• Reducing tobacco incidents that appear in movies would prevent the initiation of tobacco use among young people.1-3,5-7
  • Opportunities exist for movie studios to reduce tobacco incidents that appear in youth-rated movies, including rating films with smoking as R.6,7
    • Other available interventions include certifying that no payments have been received by the producers and distributors for depicting tobacco use; and ending the onscreen depiction of actual tobacco brands.6,7
    • State and local health departments could also work with state agencies that manage movie subsidies to ensure that such subsidies do not go to films that include depictions of tobacco use.6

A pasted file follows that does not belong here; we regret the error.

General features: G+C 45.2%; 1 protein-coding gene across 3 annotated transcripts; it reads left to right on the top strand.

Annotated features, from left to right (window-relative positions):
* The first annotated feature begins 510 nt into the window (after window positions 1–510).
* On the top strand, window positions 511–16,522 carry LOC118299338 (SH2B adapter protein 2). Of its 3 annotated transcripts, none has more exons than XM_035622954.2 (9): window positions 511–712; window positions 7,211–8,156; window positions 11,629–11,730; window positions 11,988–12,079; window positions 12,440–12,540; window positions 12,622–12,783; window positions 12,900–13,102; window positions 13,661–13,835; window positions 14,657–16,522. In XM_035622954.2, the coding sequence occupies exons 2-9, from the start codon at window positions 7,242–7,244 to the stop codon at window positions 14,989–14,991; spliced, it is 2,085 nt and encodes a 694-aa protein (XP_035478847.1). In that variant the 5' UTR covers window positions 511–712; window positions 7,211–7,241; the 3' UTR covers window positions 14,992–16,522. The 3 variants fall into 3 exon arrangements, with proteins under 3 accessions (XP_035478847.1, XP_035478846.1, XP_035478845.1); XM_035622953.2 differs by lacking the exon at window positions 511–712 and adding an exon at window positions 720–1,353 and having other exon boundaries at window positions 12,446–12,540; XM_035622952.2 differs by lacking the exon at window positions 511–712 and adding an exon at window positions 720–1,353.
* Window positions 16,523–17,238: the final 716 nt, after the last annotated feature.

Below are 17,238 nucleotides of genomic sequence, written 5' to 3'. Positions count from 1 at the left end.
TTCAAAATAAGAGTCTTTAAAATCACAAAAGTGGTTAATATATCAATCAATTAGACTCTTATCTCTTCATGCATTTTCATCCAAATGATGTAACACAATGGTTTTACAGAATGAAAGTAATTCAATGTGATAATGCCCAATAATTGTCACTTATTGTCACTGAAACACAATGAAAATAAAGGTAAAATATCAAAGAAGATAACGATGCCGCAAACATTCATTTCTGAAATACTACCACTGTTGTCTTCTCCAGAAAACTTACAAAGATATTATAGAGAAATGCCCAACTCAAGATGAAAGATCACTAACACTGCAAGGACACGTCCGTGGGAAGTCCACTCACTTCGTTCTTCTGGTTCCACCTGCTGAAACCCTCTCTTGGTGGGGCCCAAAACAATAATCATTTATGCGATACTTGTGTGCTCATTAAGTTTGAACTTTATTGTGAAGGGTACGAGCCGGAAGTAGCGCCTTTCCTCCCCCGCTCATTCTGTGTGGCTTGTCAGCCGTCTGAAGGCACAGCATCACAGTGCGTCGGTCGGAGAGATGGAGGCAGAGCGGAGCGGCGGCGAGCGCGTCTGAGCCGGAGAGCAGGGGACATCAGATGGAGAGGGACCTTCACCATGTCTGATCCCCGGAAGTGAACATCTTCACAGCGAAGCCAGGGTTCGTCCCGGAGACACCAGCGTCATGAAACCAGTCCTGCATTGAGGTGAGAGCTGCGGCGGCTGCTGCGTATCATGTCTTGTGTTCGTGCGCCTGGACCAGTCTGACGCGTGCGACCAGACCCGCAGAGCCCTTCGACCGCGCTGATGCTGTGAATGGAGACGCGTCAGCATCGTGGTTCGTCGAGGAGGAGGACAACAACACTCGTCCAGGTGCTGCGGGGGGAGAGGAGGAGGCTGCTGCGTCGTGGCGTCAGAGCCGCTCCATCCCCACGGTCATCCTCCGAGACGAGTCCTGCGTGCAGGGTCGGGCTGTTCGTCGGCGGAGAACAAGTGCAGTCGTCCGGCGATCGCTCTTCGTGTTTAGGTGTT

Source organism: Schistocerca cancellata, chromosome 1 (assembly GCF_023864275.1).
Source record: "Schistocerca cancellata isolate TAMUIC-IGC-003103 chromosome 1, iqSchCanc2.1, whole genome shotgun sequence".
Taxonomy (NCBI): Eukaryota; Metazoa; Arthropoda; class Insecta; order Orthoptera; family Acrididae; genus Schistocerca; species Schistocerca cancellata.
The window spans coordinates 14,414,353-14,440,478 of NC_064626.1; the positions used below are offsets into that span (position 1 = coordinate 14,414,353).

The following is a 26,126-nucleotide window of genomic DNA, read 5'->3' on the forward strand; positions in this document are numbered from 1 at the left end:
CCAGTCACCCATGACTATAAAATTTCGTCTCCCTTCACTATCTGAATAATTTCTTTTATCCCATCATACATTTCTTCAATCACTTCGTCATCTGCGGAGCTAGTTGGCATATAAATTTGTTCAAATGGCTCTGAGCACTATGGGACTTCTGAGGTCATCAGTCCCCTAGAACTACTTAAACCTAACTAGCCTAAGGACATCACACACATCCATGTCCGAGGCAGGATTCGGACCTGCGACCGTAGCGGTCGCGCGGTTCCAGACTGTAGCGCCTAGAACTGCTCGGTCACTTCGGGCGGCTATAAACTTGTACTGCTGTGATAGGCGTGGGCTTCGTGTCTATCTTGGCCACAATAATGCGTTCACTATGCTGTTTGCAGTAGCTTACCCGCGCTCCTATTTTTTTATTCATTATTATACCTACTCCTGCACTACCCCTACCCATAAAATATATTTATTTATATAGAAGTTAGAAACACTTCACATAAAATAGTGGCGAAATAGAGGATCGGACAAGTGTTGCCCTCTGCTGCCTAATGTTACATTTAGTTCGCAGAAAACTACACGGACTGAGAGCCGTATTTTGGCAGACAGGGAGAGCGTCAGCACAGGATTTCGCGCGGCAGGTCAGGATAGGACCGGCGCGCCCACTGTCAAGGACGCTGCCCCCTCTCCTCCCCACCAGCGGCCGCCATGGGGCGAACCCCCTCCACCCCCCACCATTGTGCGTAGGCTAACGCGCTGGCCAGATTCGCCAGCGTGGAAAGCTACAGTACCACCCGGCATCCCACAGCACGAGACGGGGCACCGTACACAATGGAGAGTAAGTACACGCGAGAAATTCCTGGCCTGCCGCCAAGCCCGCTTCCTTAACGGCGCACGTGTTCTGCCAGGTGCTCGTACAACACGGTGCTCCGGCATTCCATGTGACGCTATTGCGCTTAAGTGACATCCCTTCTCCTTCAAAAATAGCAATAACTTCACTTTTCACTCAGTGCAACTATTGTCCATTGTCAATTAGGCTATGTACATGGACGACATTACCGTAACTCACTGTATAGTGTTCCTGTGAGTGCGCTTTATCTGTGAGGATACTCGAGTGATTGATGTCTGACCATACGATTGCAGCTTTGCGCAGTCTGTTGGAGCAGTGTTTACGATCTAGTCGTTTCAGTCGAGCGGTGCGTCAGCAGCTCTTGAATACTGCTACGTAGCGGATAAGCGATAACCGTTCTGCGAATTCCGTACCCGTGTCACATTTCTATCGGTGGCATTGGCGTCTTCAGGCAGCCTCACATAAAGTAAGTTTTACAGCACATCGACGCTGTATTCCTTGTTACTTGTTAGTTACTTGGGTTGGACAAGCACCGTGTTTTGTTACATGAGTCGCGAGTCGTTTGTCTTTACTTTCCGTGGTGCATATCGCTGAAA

• An R rating for movies with tobacco use can potentially reduce the number of teen smokers by 18% 2,3, preventing up to 1 million premature smoking deaths among youth alive today.

References

  1. U.S. Department of Health and Human Services. Preventing Tobacco Use Among Youth and Young Adults: A Report of the Surgeon General. Atlanta, U.S. Department of Health and Human Services, Centers for Disease Control and Prevention and Health Promotion, Office on Smoking and Health, 2012 [accessed 2019 April 22].
  2. U.S. Department of Health and Human Services.. The Health Consequences of Smoking—50 Years of Progress: A Report of the Surgeon General. Atlanta: U.S. Department of Health and Human Services, Centers for Disease Control and Prevention, National Center for Chronic Disease Prevention and Health Promotion, Office on Smoking and Health, 2014 [accessed 2019 April 22].